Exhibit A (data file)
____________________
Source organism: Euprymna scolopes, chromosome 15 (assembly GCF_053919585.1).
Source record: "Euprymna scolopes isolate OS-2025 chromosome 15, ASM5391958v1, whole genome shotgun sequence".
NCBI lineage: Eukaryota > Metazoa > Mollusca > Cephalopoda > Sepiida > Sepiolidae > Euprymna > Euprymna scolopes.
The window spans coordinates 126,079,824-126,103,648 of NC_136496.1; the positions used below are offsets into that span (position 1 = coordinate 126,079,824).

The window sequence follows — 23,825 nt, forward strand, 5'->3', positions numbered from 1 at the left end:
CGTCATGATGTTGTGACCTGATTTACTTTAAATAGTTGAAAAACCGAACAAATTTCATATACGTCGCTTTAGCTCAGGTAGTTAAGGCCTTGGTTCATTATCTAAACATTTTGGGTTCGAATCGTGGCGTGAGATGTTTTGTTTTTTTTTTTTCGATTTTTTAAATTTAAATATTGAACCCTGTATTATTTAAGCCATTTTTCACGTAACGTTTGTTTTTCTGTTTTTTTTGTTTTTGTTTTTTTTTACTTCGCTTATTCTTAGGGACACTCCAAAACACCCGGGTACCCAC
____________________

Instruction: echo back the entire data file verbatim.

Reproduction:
Source organism: Euprymna scolopes, chromosome 15 (assembly GCF_053919585.1).
Source record: "Euprymna scolopes isolate OS-2025 chromosome 15, ASM5391958v1, whole genome shotgun sequence".
NCBI lineage: Eukaryota > Metazoa > Mollusca > Cephalopoda > Sepiida > Sepiolidae > Euprymna > Euprymna scolopes.
The window spans coordinates 126,079,824-126,103,648 of NC_136496.1; the positions used below are offsets into that span (position 1 = coordinate 126,079,824).

The window sequence follows — 23,825 nt, forward strand, 5'->3', positions numbered from 1 at the left end:
CGTCATGATGTTGTGACCTGATTTACTTTAAATAGTTGAAAAACCGAACAAATTTCATATACGTCGCTTTAGCTCAGGTAGTTAAGGCCTTGGTTCATTATCTAAACATTTTGGGTTCGAATCGTGGCGTGAGATGTTTTGTTTTTTTTTTTTCGATTTTTTAAATTTAAATATTGAACCCTGTATTATTTAAGCCATTTTTCACGTAACGTTTGTTTTTCTGTTTTTTTTGTTTTTGTTTTTTTTTACTTCGCTTATTCTTAGGGACACTCCAAAACACCCGGGTACCCAC